SURREALIST comedian Ross Noble is moving his January 21 2021 gig at the Grand Opera House, York, to January 29 2022.
In his Humournoid show, Noble, 44, asks: “What happens when pure comedy takes human form? What happens when a creature is created and bred to do stand-up?”
“Nobody knows because that isn’t a thing,” says the off-the-cuff Newcastle humorist. What is a thing, he argues, is Ross Noble doing a show. “You can come and see it. This is it,” he urges.
Later this year, Noble’s Humournoid tour is booked into Leeds Town Hall for October 26, rearranged from May 31 2020. Tickets for his 8pm York gig are on sale at atgtickets.com/venues/grand-opera-house-york/; for Leeds, at leedstownhall.co.uk.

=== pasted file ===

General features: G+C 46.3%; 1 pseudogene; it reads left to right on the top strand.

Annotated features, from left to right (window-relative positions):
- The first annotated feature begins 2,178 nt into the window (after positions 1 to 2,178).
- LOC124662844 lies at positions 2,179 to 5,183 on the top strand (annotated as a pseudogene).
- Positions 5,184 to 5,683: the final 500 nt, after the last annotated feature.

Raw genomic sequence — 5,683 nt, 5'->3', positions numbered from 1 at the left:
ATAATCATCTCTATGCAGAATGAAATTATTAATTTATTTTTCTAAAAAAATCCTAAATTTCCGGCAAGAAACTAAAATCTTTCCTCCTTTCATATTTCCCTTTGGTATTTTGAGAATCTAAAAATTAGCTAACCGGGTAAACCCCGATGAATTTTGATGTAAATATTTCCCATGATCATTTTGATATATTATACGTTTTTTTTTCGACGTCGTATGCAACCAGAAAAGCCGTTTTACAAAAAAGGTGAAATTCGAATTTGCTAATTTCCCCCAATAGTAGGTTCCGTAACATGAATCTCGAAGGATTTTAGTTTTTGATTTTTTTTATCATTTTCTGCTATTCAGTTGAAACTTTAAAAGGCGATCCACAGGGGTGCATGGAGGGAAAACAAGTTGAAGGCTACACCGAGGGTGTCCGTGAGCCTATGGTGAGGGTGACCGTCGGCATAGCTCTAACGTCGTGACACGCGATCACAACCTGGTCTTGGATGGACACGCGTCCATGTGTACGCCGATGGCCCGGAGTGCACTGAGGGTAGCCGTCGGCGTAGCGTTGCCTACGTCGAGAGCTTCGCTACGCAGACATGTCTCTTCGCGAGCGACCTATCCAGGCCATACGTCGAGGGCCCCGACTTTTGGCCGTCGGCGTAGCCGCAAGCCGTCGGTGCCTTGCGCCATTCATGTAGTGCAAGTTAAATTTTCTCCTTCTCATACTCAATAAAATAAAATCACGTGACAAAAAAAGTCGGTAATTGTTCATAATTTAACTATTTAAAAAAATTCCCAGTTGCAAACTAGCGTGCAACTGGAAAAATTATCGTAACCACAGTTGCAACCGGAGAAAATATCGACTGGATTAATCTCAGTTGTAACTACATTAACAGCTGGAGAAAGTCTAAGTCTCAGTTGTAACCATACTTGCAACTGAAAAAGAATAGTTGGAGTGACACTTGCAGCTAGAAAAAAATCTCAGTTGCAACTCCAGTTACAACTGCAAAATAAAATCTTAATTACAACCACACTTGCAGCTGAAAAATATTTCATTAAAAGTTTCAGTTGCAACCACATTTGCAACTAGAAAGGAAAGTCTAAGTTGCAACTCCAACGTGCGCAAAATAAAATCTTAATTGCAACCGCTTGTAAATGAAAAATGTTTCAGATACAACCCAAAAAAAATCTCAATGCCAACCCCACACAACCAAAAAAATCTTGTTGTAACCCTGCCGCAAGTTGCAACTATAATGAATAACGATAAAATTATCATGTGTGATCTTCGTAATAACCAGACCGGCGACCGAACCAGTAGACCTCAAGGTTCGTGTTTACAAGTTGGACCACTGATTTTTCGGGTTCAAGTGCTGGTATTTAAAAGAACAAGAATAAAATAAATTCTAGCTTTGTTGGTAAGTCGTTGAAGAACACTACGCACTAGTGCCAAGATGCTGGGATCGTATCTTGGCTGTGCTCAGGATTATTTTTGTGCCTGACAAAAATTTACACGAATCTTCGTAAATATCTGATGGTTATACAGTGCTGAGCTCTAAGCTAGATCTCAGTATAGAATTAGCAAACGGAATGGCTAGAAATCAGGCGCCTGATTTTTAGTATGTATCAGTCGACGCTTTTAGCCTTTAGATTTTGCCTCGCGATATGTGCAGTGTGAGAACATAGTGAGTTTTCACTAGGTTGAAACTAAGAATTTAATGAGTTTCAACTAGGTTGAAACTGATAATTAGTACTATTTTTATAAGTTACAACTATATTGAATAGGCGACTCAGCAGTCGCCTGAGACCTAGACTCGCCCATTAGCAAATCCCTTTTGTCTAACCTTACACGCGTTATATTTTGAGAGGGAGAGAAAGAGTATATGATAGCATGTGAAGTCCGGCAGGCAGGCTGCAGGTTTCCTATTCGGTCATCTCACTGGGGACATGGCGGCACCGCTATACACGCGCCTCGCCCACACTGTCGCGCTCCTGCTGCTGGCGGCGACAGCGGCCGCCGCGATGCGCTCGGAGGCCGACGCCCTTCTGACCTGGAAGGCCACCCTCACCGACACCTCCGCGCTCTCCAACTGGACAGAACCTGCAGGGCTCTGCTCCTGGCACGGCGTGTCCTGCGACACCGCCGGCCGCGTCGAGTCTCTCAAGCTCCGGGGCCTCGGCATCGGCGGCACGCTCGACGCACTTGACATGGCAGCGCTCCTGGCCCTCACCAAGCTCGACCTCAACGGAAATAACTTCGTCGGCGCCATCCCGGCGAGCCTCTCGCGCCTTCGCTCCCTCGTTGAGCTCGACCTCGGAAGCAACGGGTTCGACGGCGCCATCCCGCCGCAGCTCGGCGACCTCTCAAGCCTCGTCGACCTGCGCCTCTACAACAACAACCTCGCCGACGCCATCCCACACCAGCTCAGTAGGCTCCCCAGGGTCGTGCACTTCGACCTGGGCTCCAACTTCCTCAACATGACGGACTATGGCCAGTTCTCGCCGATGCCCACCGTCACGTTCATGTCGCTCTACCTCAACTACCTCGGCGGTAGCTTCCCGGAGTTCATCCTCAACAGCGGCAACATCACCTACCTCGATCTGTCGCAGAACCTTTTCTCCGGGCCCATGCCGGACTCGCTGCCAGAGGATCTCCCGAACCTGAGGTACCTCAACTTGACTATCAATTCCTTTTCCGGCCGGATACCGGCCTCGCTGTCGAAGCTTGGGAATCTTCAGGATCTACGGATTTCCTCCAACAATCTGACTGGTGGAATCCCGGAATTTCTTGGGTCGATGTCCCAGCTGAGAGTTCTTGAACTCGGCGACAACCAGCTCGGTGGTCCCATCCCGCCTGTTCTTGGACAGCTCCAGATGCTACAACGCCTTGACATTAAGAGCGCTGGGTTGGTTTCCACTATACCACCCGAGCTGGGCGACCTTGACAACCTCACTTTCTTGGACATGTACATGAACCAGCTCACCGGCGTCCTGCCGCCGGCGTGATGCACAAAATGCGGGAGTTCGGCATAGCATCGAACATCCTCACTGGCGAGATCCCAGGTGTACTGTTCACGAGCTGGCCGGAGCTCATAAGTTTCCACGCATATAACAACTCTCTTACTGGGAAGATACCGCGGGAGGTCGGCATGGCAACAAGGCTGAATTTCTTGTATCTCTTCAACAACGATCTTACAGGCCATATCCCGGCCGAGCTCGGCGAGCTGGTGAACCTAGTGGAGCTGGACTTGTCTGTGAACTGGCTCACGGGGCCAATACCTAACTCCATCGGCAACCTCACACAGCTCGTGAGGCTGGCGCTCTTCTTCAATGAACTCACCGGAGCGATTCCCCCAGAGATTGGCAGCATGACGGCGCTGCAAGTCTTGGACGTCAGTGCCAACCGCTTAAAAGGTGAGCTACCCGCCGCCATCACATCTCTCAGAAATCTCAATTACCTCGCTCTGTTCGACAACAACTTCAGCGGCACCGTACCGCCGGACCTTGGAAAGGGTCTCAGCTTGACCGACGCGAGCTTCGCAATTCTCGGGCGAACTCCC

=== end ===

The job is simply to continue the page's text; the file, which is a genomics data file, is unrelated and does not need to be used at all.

Noble, who last visited the Grand Opera House on his El Hablador travels in October 2018, first announced Humournoid, his 17th nationwide tour, would play York on April 30 2020. Here’s hoping for third time lucky.
IN his new tour show, mischief-making activist comedian Mark
Thomas is pondering “how we have come to inhabit this divided wasteland that some
of us call the United Kingdom”.
On the road since January 23, the South London satirical writer, political agent provocateur, TV and radio presenter, journalist and podcaster is bringing 50 Things About Us: Work In Progress to The Crescent, York, on March 4.
“The Crescent has a certain ramshackle charm, and it’s run with absolute integrity,” says Mark, breaking away from cooking up a pot of a very British winter warmer, leek and potato soup, to take this interview call.